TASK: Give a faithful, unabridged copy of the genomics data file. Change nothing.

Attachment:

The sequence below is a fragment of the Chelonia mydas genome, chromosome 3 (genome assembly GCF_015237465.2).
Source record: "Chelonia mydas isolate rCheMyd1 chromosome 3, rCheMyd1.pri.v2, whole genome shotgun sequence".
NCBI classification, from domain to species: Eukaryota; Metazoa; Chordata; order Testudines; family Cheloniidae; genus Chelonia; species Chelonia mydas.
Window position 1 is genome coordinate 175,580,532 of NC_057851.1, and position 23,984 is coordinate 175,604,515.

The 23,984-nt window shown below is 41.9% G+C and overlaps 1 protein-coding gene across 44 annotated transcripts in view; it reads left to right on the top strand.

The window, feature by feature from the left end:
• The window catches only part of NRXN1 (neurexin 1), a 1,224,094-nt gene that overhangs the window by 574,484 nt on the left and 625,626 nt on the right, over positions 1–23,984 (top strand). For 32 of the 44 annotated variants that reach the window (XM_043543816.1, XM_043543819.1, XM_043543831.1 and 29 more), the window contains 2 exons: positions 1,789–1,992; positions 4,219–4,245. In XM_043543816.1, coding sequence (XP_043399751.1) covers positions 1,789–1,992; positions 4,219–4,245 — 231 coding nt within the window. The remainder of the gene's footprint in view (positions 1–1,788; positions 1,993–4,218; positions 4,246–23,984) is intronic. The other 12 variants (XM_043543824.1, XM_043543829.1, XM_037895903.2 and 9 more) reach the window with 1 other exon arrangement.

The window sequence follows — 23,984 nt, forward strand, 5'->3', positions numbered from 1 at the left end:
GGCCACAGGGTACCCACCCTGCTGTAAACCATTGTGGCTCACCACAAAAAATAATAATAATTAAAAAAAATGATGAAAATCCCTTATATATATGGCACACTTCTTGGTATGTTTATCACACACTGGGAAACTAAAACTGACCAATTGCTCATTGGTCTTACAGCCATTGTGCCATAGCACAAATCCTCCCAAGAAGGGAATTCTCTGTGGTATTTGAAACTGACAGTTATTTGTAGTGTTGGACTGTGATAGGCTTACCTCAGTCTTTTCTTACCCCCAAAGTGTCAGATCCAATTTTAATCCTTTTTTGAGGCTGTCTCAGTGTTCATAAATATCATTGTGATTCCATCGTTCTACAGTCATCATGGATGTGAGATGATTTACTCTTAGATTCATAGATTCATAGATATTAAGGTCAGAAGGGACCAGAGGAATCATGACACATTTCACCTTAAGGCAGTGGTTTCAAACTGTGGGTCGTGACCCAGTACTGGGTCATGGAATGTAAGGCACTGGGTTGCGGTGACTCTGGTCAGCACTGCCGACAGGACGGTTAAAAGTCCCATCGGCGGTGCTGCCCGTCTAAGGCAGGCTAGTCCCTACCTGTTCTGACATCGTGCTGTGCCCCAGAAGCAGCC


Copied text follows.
The sequence below is a fragment of the Chelonia mydas genome, chromosome 3 (genome assembly GCF_015237465.2).
Source record: "Chelonia mydas isolate rCheMyd1 chromosome 3, rCheMyd1.pri.v2, whole genome shotgun sequence".
NCBI classification, from domain to species: Eukaryota; Metazoa; Chordata; order Testudines; family Cheloniidae; genus Chelonia; species Chelonia mydas.
Window position 1 is genome coordinate 175,580,532 of NC_057851.1, and position 23,984 is coordinate 175,604,515.

The 23,984-nt window shown below is 41.9% G+C and overlaps 1 protein-coding gene across 44 annotated transcripts in view; it reads left to right on the top strand.

The window, feature by feature from the left end:
• The window catches only part of NRXN1 (neurexin 1), a 1,224,094-nt gene that overhangs the window by 574,484 nt on the left and 625,626 nt on the right, over positions 1–23,984 (top strand). For 32 of the 44 annotated variants that reach the window (XM_043543816.1, XM_043543819.1, XM_043543831.1 and 29 more), the window contains 2 exons: positions 1,789–1,992; positions 4,219–4,245. In XM_043543816.1, coding sequence (XP_043399751.1) covers positions 1,789–1,992; positions 4,219–4,245 — 231 coding nt within the window. The remainder of the gene's footprint in view (positions 1–1,788; positions 1,993–4,218; positions 4,246–23,984) is intronic. The other 12 variants (XM_043543824.1, XM_043543829.1, XM_037895903.2 and 9 more) reach the window with 1 other exon arrangement.

The window sequence follows — 23,984 nt, forward strand, 5'->3', positions numbered from 1 at the left end:
GGCCACAGGGTACCCACCCTGCTGTAAACCATTGTGGCTCACCACAAAAAATAATAATAATTAAAAAAAATGATGAAAATCCCTTATATATATGGCACACTTCTTGGTATGTTTATCACACACTGGGAAACTAAAACTGACCAATTGCTCATTGGTCTTACAGCCATTGTGCCATAGCACAAATCCTCCCAAGAAGGGAATTCTCTGTGGTATTTGAAACTGACAGTTATTTGTAGTGTTGGACTGTGATAGGCTTACCTCAGTCTTTTCTTACCCCCAAAGTGTCAGATCCAATTTTAATCCTTTTTTGAGGCTGTCTCAGTGTTCATAAATATCATTGTGATTCCATCGTTCTACAGTCATCATGGATGTGAGATGATTTACTCTTAGATTCATAGATTCATAGATATTAAGGTCAGAAGGGACCAGAGGAATCATGACACATTTCACCTTAAGGCAGTGGTTTCAAACTGTGGGTCGTGACCCAGTACTGGGTCATGGAATGTAAGGCACTGGGTTGCGGTGACTCTGGTCAGCACTGCCGACAGGACGGTTAAAAGTCCCATCGGCGGTGCTGCCCGTCTAAGGCAGGCTAGTCCCTACCTGTTCTGACATCGTGCTGTGCCCCAGAAGCAGCC